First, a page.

How are power and corruption shown in Animal Farm?
In Animal Farm, power is expressed through physical intimidation and psychological manipulation, and corruption is expressed through the pigs' resemblance to humans and alteration of ideology as they gain power. The ability of power to corrupt is a major theme in the book.
Power is expressed a number of ways in Animal Farm. Sometimes it is physical intimidation, such as when Napoleon's dogs ran off Snowball. Sometimes it's psychological manipulation, such as when Napoleon suggests that Jones comes back at night. Sometimes it's fact revision; since the pigs know how to read and write, they control what is written, and they can re-shape previous ideas or slogans to fit their needs. Then they psychologically bully the other animals into accepting the changes.
Corruption is likewise expressed in different ways during the story. At first, the animals' "revolution" seems driven by sound principles and a unified vision. Slowly, though, the pigs corrupt revolutionary ideals as they seize power. They become more and more like the previous human landlords. The iconic slogan from Animal Farm succinctly expresses this corruption. The...
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In Animal Farm, power and corruption were woven throughout the entire text to display that one can end up being, in the end, the very thing that one despised in the beginning. Orwell's use of literary devices, character development, and dialogue display how power and corruption were used in the novel. Power is first shown by humans, namely Mr. Jones, the brutal and careless owner of the farm. The animals, who are at his mercy, often go unfed, unwatered, and neglected. The cruel treatment of the animals by Mr. Jones causes the animals to join forces, revolt, and take over the Jones' farm by force! The animals' revolt creates a shift in power, as the animals are in control of the farm in Mr. Jones' absence. The animals develop a hierarchy among themselves but vow that animals are far superior to humans, thus the mantra "Four legs good, two legs bad," which is repeated mindlessly by the sheep and others. The use of dialogue shows the steady progression of corruption shown by the pigs.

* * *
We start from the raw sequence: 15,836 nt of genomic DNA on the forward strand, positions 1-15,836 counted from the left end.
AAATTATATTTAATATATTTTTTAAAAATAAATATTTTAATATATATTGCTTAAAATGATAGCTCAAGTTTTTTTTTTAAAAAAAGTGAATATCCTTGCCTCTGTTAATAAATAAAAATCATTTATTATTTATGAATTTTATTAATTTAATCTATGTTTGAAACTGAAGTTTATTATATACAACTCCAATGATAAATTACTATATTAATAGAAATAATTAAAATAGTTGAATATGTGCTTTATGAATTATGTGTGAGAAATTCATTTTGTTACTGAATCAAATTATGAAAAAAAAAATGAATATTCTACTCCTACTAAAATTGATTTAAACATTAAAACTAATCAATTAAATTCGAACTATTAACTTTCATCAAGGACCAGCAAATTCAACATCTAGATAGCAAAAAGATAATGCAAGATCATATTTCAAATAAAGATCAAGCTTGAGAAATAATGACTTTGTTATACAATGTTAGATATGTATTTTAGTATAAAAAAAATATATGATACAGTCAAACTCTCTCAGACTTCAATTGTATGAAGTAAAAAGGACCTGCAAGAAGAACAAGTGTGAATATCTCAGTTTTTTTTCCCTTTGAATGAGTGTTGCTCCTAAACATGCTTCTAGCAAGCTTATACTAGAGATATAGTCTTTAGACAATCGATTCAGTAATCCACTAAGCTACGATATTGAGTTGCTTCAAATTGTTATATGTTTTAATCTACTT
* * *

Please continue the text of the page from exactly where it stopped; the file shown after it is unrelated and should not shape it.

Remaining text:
Since there is no power without some corruption, the animals' hierarchy with Napoleon the pig at the helm, shifts from a "fair" representation of the animals being one united front to Napoleon, Squealer, and Snowball ruling the roost. Instead of all the animals being "equal," in the end, "some animals were deemed more equal than others." Napoleon began conspiring with human beings from neighboring farms and therefore (literally) seemed to morph into a human being-the very force that the animals despised in the beginning. Napoleon was witnessed wearing clothes, drinking alcohol, writing checks, and also walking on two legs. While two legs were deemed as "bad," the pigs' corruption and abuse of power coupled with dim-witted animals, changed the mantra to "Four legs good, two legs better." Literary devices such as satire and allegory bring everything full circle in the novel.
Power and corruption were evident in Animal Farm through character development, dialogue, and literary devices.